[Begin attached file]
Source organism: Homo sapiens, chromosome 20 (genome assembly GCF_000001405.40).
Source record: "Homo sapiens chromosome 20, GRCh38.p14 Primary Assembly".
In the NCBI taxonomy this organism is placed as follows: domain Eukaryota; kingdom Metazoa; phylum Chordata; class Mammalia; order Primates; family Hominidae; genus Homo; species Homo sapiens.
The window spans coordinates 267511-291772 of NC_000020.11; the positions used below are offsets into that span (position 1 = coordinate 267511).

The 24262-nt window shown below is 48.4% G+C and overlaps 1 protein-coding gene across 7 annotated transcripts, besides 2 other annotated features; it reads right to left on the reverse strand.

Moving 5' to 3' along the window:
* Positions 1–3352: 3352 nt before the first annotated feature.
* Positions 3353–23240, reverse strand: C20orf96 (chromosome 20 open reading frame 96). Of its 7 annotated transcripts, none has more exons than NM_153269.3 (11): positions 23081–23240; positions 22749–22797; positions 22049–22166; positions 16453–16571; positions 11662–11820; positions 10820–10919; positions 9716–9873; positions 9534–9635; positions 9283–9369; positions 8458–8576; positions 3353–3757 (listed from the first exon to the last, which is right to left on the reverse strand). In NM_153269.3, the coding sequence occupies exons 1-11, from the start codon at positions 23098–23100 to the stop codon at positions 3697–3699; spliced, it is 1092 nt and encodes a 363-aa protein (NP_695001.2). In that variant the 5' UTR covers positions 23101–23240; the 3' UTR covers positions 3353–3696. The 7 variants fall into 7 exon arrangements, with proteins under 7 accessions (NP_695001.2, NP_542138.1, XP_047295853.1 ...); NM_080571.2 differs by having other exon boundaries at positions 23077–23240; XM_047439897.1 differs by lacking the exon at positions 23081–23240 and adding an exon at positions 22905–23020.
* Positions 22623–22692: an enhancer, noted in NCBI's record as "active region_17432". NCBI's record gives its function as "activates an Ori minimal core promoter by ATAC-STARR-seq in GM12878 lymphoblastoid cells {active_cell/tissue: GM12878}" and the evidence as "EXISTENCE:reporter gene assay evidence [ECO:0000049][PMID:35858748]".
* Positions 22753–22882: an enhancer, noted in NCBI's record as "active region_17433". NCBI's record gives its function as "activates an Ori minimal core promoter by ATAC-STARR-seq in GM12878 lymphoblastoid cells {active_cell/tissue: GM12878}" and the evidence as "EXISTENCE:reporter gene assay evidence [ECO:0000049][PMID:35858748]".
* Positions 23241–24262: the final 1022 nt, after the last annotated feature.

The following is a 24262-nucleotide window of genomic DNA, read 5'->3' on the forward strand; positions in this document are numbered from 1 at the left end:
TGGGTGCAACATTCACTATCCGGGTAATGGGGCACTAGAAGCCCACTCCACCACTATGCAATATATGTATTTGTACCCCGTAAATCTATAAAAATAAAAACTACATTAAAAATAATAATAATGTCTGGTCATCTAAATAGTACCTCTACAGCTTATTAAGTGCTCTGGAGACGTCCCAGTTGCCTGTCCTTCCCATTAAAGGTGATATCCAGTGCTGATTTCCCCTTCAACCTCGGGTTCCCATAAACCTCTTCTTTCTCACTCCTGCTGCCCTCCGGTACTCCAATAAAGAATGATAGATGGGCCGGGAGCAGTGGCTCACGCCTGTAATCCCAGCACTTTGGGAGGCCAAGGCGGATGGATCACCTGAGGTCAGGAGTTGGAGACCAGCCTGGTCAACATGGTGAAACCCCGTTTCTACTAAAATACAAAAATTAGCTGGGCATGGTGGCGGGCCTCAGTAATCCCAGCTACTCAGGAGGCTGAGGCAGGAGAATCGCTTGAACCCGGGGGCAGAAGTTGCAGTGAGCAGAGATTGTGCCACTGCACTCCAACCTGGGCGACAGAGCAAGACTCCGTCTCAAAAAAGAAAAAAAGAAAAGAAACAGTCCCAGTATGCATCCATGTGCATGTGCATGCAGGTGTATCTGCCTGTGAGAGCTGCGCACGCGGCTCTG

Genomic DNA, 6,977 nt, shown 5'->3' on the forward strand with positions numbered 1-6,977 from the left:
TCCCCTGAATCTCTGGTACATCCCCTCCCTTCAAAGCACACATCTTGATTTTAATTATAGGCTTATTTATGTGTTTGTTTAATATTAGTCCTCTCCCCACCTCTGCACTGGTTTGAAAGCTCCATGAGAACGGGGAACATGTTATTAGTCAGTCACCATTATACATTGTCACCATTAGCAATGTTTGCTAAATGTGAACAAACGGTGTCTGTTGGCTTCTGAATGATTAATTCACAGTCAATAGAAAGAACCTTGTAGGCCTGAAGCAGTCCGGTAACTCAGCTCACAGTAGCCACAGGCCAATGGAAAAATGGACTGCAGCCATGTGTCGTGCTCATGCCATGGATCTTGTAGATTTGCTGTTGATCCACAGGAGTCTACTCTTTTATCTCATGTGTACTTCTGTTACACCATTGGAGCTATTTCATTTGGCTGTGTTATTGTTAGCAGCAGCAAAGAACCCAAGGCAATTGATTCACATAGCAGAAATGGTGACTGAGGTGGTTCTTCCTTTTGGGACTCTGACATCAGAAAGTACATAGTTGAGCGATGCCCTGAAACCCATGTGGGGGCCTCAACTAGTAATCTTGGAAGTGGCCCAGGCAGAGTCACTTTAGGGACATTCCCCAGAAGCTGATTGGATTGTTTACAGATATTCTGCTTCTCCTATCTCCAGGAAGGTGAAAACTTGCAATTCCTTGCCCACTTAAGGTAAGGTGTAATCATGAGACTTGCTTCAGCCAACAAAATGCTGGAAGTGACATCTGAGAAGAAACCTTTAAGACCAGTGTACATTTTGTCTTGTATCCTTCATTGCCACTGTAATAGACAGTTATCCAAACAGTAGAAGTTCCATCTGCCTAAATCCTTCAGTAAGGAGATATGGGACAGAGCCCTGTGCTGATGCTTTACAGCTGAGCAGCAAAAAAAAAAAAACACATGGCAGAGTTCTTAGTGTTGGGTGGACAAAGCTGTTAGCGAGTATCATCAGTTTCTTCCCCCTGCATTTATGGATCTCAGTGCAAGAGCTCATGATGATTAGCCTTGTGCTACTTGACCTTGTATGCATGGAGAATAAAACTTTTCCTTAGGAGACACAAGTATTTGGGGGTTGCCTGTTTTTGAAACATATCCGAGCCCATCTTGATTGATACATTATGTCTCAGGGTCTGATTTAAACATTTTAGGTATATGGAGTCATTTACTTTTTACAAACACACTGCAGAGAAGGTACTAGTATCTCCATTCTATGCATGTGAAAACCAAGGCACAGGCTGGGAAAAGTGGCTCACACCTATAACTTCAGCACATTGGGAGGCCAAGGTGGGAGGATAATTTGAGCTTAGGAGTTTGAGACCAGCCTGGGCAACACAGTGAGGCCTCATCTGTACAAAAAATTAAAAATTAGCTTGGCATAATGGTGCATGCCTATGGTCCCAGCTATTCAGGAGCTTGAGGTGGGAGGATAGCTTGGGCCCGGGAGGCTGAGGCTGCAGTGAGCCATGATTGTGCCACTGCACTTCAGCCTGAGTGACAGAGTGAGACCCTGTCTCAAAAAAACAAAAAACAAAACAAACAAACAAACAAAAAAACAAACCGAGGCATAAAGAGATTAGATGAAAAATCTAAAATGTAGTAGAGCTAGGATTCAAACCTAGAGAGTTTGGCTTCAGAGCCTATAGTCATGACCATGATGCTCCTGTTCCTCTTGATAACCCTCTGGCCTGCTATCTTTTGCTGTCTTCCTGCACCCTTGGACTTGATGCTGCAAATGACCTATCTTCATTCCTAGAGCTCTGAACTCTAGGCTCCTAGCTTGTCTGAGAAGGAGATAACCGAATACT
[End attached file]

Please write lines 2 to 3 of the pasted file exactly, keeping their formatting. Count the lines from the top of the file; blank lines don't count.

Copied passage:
Source record: "Homo sapiens chromosome 20, GRCh38.p14 Primary Assembly".
In the NCBI taxonomy this organism is placed as follows: domain Eukaryota; kingdom Metazoa; phylum Chordata; class Mammalia; order Primates; family Hominidae; genus Homo; species Homo sapiens.